This book was recommended on m.b. by Daniel Goldsmith, which is why it ended up on my book list (more so than the Hugo Award nomination, which may say something about my awareness of something or other). It dropped into my reading list quickly (given said nomination, the speed surprised me), so I read it quickly.
The book has this quirk of starting with one character, investing in said character's development, then switching to another character for the duration of the book. The initial character was entertaining, making the relegation to secondary status a bit disappointing.
A main point in the book, however, about how consciousness, the thing that none of us really understand, shapes reality, is far from disappointing. The introduction and exploration of the concept makes this book worth reading, with the science fiction and adventuring parts the icing on the cake. More succinctly, there's a reason for that nomination.
There would be no shortage of volunteers. It was the mysterious power of this driving will to know.
Knowledge is our wealth, our honor, our sacrament, Sara thought. It drives us to give up family, home, and place in time for its sake. Would we also sacrifice our lives, like ancient martyrs longing to see the face of God? Is knowledge that sacred to us?
Could she betray him? She had always considered herself cheerfully amoral, culturally relative to the bone. Conscience needed to adapt; morality was contextual. Yet she had never had a temptation that really mattered.
“Sara, you can’t go around arbitrarily disobeying rules. Some of them are for your own good.”
“I didn’t realize the planet had adopted universal surveillance.”
“It’s the price we pay for a free society."
Outsiders derisively called them Wasters, and they called the rest of the human race Plants. For a Waster, time seemed like a mere convention—an arbitrary way of sorting events into a sequence, no more.
Over and over, they outlived all they knew. Their homes were torn down between visits, their siblings became their elders, they would meet and strike up friendships with the descendants of people they had known. At every stop, they plunged into new trends, new attitudes, new inventions. They saw governments change, companies rise and fail. Each time they leaped off into the void it was an exercise in faith—faith that the equipment would still be operating to receive them at the other end, that people would still remember, that people would be there at all.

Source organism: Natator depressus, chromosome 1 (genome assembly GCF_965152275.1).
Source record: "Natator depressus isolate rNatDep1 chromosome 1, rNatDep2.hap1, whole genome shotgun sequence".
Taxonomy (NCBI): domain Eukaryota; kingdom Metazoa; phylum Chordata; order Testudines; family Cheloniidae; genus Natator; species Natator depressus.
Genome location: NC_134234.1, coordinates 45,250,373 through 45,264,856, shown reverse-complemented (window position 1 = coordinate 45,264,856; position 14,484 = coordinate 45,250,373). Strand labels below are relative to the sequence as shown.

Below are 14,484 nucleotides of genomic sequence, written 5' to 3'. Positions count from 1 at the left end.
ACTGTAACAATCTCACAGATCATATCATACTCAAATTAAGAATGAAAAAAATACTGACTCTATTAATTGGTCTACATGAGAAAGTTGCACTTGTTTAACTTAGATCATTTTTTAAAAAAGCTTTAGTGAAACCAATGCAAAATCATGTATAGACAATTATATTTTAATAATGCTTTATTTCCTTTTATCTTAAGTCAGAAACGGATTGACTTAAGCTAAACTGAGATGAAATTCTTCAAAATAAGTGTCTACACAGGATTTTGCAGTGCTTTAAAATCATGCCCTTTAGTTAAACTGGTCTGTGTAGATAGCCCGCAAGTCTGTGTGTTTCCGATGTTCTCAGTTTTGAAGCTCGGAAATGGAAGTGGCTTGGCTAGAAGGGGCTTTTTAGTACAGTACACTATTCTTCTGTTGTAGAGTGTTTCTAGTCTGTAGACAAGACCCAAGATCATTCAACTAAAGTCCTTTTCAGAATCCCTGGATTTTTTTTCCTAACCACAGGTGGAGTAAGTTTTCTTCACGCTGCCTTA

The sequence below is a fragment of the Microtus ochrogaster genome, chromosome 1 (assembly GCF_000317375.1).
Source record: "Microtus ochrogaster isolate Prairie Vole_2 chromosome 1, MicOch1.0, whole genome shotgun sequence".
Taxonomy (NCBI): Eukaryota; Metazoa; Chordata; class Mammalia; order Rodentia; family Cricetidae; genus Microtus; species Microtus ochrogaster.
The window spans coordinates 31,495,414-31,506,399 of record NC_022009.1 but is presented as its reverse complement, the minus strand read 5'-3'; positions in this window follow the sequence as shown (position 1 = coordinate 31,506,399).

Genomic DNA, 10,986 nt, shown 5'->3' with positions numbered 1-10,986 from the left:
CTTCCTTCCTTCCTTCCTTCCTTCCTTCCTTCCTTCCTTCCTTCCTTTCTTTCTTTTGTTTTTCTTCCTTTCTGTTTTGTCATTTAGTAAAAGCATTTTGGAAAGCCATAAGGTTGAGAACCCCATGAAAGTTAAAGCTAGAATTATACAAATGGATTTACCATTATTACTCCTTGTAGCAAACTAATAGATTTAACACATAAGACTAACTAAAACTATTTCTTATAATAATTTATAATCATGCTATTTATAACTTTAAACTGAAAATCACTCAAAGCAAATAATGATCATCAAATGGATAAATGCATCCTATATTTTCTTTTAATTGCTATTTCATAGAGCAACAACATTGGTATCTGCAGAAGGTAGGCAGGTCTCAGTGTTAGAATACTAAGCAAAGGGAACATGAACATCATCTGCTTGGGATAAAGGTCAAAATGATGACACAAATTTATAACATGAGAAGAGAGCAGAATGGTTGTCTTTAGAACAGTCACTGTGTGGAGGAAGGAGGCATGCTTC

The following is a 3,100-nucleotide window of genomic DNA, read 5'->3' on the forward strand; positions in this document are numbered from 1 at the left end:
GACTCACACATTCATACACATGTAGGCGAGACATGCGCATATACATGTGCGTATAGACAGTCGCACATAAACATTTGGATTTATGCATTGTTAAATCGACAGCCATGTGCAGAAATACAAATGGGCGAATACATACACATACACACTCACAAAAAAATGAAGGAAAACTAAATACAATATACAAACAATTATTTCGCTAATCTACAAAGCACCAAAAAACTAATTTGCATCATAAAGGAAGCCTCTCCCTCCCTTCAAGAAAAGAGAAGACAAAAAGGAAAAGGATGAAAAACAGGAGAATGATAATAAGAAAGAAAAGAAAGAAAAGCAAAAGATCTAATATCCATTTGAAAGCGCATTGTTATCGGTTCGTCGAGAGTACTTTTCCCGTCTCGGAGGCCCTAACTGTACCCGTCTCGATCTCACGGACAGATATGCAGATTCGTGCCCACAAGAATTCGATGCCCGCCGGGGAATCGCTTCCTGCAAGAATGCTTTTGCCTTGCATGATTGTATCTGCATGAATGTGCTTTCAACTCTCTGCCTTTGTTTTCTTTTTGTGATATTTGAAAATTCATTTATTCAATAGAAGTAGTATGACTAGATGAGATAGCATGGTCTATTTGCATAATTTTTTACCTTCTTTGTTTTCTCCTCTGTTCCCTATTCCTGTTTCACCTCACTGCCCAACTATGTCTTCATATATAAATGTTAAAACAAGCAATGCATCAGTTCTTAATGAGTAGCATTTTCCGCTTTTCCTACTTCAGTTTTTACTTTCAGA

This was part of the science fiction part, people space travel by dismantling into component parts and being beamed along a radiation stream to their destination. Said beam travels the speed of light, which makes a fifty light year trip take, well, fifty years.
They wanted to rest in one place for a while. But even that was hard. What did a Waster have to say to people who had never seen by the light of another star, who had existed in a single sequential time frame? To Plants, their own time, their own place, was of universal importance. Sara sometimes thought that planetary gravity warped the imagination, bent perspective till the horizon was uncomfortably close, and everyone had a uniform myopia.
For others, time passed. For a Waster, it was always just now.
Everyone knew that Balavatis were rebels who loved to undermine all hierarchy, and Ashok fit the description: he was fascinated with authority and all its susceptibilities. What people didn’t know was that, to undermine hierarchy in truly creative ways, you have to understand it extremely well. The exercise of power was something Ashok absolutely rejected for himself, but analyzing it in others filled him with evil glee. His dilemma, of course, was that to study authority, he had to leave it strictly alone.
“What kind of word is ‘methodal’?” David asked.
“A buzzword,” Ashok answered, this time himself.
“Methodal. Sounds like a drug.”
“That’s what buzzwords are. Tranquilizers.”